New York based artist Andrew Yang hand-makes these strange little dolls – named Kouklitas after the Greek word for doll koukla – out of muslin and hand paints their faces. There are different ranges of dolls, including a more commercial ‘Editorial’ line based on the collections of major fashion houses like Givenchy and Lanvin. Cooler and creepier are the ‘Collection’, which features a range of whimsical characters that look like they’ve been transported out of the stories of the Brother’s Grimm. Each doll has a name and, best of all, a narrative explaining who she is and how she came to be. The Gothic origin stories are often based in post-civil war New Orleans.
Of the Clora and Clarice doll (pictured above):
Cora and Clarice, Clarice and Cora. This set of unique twins was born in ante-bellum New Orleans to Irish immigrant parents Cieran and Cara McCarthy, who were reportedly barely making ends meet as music teachers. Before they were out of the crib the wonder twins were proficient in the violin and piano. Eventually they toured Europe; after their famous Dresden performance in a family induced interpretation of an opera ballet version of Swan Lake, their fame and wealth were cemented. Both girls maintained dozens of lovers, but they were always shared. Shortly after the twins settled in London at the peak of their careers, a certain Harold Hartfordshire blatantly favored Clarice, the more timid of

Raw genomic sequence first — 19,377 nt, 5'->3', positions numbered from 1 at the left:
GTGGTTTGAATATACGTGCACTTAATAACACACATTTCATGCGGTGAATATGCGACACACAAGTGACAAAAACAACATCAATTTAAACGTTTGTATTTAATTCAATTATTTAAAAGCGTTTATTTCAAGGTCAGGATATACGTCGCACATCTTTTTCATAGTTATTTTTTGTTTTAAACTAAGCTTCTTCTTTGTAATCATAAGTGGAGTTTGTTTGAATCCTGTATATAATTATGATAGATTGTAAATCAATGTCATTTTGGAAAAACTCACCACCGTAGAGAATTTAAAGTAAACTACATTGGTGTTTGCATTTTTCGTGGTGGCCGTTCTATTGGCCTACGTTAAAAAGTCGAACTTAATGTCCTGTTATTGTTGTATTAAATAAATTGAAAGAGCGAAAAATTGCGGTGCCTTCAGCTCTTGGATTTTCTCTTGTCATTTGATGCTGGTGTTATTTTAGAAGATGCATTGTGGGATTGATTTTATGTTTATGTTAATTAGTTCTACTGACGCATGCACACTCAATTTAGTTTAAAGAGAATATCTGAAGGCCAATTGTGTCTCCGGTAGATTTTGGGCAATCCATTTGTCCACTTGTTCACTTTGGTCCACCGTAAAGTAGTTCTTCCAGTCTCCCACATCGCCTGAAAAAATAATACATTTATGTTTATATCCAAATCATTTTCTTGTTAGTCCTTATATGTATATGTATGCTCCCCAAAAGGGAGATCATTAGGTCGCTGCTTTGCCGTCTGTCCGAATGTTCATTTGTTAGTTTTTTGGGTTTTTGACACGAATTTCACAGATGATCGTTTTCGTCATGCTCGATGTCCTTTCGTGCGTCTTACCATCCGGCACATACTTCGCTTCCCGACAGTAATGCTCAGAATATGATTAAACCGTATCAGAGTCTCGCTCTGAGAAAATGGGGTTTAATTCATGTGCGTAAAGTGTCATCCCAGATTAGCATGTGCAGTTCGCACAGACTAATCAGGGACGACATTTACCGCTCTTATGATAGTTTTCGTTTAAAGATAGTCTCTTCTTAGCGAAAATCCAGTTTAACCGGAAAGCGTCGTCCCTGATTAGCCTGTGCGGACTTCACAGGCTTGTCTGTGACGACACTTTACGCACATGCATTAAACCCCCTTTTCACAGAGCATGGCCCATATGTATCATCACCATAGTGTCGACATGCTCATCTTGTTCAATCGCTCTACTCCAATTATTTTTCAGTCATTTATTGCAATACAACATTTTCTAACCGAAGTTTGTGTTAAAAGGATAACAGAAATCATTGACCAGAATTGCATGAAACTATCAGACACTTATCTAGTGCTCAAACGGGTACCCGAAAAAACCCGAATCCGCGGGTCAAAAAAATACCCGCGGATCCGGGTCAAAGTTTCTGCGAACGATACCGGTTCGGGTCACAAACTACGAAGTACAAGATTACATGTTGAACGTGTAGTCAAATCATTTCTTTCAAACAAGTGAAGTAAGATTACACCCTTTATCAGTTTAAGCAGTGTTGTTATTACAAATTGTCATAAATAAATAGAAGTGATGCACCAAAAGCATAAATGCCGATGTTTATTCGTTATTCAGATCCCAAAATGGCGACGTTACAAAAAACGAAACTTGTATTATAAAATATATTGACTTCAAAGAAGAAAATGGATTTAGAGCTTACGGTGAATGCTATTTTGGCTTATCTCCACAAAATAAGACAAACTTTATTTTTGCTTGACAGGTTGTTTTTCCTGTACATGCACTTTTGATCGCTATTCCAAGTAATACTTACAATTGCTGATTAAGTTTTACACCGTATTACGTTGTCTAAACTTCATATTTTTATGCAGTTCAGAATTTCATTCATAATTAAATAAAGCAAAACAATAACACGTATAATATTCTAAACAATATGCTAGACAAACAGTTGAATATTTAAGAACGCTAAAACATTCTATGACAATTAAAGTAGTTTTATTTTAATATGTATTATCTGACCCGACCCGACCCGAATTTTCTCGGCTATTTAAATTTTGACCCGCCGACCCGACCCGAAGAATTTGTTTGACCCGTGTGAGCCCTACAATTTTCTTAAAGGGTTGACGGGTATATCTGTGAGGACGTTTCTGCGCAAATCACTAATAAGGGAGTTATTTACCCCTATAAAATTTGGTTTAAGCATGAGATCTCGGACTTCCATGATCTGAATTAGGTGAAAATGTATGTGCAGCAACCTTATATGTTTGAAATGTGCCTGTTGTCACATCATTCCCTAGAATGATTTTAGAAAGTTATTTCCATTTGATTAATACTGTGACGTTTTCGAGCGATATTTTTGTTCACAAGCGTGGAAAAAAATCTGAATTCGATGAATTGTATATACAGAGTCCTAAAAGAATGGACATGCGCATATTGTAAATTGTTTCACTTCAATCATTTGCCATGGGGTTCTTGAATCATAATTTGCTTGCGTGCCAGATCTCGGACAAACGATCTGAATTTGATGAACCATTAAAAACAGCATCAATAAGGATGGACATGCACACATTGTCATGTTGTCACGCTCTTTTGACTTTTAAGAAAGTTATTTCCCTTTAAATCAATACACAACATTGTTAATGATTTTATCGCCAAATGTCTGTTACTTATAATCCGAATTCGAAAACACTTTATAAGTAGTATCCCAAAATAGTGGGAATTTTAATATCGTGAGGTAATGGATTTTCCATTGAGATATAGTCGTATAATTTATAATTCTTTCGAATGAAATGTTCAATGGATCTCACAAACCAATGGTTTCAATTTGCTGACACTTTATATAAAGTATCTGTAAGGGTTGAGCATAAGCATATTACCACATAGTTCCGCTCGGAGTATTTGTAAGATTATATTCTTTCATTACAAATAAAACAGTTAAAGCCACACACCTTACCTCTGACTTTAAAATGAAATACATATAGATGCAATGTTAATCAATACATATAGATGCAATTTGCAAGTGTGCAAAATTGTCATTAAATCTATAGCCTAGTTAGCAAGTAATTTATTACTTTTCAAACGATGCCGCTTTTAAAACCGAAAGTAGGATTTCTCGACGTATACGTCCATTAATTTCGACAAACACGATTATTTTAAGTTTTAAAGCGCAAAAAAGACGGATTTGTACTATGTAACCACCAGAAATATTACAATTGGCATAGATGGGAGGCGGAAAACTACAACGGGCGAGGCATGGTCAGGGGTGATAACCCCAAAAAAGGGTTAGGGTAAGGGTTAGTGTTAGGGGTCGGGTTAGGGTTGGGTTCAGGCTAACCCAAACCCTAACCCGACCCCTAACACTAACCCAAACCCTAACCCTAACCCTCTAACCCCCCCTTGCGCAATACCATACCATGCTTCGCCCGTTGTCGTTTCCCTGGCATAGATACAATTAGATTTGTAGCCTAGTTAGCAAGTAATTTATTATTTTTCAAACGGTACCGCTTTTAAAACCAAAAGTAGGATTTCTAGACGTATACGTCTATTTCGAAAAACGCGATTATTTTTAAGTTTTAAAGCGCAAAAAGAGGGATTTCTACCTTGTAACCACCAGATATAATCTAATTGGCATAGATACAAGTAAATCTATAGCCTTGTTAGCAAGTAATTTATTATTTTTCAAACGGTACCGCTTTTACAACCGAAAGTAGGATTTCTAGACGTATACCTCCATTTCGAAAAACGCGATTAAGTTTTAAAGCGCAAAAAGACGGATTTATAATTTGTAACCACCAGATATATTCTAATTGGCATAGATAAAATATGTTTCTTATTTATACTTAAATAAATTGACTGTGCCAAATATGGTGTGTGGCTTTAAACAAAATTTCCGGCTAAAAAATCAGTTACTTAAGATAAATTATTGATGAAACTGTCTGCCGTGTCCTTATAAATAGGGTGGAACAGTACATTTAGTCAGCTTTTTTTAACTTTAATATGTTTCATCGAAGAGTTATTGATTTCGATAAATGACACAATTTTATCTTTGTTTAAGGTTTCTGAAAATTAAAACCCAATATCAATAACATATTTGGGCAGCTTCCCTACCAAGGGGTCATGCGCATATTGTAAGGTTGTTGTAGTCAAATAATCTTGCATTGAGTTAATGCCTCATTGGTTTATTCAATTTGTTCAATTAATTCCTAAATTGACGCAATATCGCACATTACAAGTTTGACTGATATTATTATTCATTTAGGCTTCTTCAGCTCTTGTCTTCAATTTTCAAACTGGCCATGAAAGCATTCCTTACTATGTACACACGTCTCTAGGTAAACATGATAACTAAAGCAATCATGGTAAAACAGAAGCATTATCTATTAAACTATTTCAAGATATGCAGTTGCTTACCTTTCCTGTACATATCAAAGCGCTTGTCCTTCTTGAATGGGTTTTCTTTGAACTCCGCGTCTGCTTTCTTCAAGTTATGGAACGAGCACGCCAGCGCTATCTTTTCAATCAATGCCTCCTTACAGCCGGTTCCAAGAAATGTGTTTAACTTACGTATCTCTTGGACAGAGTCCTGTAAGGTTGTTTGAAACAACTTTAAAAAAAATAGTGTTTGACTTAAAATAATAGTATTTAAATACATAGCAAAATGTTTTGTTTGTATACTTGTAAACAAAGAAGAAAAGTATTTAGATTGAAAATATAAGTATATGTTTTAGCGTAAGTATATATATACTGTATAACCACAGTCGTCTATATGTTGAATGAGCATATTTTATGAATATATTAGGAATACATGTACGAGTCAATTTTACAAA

the girls. After Mr. Hartfordshire was found brutally murdered in his York estate, Clarice shocked the world with her confession implicating her sister, therefore herself, in the horrible crime. They were tried and hung, and are noted to be “the first publicly executed set of conjoined twins.”
If you don’t fancy any of the collection dolls, Yang also creates custom dolls. But do they come with their own personal histories?
Image from the Koulitas website